Motor learning has been described as a set of processes associated with practice or experience that leads to relatively permanent changes. It has four distinct characteristics:
1) It is a process of acquiring the capability for skilled action;
2) It is a result of experience or practice;
3) It cannot be measured directly but only inferred through behavior; and
4) It produces relatively permanent changes in behavior (Shumway-Cook & Woollacott, 2012).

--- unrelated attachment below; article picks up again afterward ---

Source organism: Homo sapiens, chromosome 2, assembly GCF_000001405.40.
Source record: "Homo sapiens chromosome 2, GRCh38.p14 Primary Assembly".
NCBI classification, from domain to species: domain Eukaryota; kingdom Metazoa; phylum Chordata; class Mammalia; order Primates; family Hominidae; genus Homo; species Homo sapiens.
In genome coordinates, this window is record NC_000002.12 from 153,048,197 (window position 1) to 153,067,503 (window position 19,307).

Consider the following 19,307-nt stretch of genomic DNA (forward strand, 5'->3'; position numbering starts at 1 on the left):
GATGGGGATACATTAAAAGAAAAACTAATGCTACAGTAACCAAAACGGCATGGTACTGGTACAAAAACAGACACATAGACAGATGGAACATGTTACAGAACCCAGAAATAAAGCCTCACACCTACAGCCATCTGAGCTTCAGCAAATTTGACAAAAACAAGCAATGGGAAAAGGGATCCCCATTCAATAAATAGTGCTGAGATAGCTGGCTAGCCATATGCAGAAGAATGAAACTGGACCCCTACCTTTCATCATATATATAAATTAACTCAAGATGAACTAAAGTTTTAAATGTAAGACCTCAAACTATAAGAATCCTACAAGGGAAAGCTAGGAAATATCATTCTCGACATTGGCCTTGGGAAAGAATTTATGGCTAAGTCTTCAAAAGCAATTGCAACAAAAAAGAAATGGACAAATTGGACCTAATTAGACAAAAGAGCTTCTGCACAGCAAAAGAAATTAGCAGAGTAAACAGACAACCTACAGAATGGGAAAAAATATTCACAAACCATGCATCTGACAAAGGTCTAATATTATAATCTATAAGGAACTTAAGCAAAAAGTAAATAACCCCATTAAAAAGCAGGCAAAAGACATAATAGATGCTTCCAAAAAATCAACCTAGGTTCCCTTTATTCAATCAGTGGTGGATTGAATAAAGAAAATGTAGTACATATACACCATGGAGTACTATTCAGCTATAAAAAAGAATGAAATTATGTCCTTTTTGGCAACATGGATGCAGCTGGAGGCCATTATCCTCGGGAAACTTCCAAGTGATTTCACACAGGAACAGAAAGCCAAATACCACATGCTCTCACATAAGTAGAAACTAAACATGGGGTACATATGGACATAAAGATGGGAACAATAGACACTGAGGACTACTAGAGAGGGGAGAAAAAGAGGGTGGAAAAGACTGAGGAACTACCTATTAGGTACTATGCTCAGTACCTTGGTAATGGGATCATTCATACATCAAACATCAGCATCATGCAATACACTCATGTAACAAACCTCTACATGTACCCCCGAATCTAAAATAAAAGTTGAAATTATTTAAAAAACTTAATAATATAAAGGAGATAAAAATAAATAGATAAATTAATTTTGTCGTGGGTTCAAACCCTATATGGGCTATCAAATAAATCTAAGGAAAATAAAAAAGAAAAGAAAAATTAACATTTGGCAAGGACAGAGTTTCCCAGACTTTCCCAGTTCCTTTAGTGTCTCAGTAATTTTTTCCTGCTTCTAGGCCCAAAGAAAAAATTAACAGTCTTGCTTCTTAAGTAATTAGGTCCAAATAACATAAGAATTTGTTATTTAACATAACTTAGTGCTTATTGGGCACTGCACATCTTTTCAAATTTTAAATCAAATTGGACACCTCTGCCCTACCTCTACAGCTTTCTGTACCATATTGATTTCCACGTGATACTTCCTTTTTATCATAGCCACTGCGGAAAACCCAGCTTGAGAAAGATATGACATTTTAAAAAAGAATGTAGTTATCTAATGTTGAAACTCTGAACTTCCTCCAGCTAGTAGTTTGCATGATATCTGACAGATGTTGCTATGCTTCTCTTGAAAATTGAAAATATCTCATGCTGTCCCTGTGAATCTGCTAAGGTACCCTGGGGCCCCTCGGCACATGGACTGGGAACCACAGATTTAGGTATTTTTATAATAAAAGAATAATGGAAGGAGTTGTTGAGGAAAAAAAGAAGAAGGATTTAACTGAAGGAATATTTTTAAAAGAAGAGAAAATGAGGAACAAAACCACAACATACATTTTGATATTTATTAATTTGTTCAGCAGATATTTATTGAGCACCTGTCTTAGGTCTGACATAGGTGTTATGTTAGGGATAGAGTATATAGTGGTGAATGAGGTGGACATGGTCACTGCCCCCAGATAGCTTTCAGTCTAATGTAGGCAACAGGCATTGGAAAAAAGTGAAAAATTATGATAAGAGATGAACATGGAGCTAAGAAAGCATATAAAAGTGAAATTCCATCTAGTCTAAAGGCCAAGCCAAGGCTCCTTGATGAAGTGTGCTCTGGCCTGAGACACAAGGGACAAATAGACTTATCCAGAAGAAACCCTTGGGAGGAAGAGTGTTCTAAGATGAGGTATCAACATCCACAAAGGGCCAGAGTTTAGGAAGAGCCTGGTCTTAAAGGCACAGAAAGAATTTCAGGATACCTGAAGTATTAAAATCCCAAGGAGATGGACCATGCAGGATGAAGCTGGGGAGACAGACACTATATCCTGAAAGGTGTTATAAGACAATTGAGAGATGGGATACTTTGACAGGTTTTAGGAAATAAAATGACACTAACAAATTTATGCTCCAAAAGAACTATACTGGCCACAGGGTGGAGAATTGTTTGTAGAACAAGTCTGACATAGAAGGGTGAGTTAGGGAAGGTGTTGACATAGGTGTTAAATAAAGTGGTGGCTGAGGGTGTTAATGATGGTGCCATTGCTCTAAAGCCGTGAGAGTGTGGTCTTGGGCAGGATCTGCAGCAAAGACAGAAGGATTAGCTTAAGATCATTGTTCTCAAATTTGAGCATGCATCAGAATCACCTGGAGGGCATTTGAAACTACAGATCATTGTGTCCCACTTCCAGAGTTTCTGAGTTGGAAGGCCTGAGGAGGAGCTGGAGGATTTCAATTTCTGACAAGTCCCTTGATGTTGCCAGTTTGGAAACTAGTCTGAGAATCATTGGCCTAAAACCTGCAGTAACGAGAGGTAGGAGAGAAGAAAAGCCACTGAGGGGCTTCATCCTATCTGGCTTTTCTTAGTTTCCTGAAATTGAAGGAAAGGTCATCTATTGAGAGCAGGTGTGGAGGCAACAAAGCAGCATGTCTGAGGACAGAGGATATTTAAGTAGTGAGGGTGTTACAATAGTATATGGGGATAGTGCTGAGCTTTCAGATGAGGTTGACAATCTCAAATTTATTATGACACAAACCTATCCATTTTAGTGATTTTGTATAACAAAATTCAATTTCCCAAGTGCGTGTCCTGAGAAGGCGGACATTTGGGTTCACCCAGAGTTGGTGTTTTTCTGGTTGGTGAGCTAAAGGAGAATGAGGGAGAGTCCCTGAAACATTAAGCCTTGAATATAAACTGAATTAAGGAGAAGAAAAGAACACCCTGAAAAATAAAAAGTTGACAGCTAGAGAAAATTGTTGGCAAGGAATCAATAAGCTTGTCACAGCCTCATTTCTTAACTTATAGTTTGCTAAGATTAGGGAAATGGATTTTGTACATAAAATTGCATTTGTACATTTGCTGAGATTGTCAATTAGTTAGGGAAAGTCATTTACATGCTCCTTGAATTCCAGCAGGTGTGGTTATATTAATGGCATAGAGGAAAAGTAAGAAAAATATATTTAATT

In this definition, it is required that a relatively permanent change in performance must occur as a result of practice to be able to infer that motor learning has occurred. To golfers, how well they can do it “permanently”, or at a minimum, consistently is whether or not they have learned it. This also would imply that they could perform on the course with their “learned” skill. But when a player is in the early phase of learning, there are those skills that are merely short-term alterations. Those initial movements when a golfer is making a change are not actually considered learning if they are only temporary (Schmidt & Lee, 2005). Students need to understand the distinction between learning and performance so they do not expect to be ready for the course when they have not fully learned the movement.